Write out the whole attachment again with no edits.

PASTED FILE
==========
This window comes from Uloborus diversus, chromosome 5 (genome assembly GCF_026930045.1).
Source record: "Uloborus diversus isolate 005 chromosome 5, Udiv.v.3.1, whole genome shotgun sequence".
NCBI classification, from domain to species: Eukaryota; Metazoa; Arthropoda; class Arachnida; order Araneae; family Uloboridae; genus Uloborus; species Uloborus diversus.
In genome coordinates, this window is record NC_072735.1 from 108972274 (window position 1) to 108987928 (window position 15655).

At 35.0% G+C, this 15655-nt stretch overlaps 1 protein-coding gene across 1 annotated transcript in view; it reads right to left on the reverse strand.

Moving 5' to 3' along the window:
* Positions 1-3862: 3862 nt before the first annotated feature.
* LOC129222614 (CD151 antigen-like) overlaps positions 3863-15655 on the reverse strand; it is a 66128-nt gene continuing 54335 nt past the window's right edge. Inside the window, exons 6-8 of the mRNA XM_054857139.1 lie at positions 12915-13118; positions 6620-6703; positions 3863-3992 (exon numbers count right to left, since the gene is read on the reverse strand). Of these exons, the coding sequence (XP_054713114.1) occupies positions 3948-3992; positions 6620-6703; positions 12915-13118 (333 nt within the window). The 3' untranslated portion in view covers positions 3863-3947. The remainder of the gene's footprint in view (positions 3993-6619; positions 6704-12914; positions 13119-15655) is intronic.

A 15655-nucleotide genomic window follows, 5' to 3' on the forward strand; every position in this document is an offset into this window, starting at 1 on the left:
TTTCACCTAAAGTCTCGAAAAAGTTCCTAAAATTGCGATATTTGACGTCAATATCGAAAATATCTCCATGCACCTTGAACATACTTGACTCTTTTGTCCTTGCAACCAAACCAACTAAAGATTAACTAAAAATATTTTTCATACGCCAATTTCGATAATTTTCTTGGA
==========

This window comes from Uloborus diversus, chromosome 5 (genome assembly GCF_026930045.1).
Source record: "Uloborus diversus isolate 005 chromosome 5, Udiv.v.3.1, whole genome shotgun sequence".
NCBI classification, from domain to species: Eukaryota; Metazoa; Arthropoda; class Arachnida; order Araneae; family Uloboridae; genus Uloborus; species Uloborus diversus.
In genome coordinates, this window is record NC_072735.1 from 108972274 (window position 1) to 108987928 (window position 15655).

At 35.0% G+C, this 15655-nt stretch overlaps 1 protein-coding gene across 1 annotated transcript in view; it reads right to left on the reverse strand.

Moving 5' to 3' along the window:
* Positions 1-3862: 3862 nt before the first annotated feature.
* LOC129222614 (CD151 antigen-like) overlaps positions 3863-15655 on the reverse strand; it is a 66128-nt gene continuing 54335 nt past the window's right edge. Inside the window, exons 6-8 of the mRNA XM_054857139.1 lie at positions 12915-13118; positions 6620-6703; positions 3863-3992 (exon numbers count right to left, since the gene is read on the reverse strand). Of these exons, the coding sequence (XP_054713114.1) occupies positions 3948-3992; positions 6620-6703; positions 12915-13118 (333 nt within the window). The 3' untranslated portion in view covers positions 3863-3947. The remainder of the gene's footprint in view (positions 3993-6619; positions 6704-12914; positions 13119-15655) is intronic.

A 15655-nucleotide genomic window follows, 5' to 3' on the forward strand; every position in this document is an offset into this window, starting at 1 on the left:
TTTCACCTAAAGTCTCGAAAAAGTTCCTAAAATTGCGATATTTGACGTCAATATCGAAAATATCTCCATGCACCTTGAACATACTTGACTCTTTTGTCCTTGCAACCAAACCAACTAAAGATTAACTAAAAATATTTTTCATACGCCAATTTCGATAATTTTCTTGGA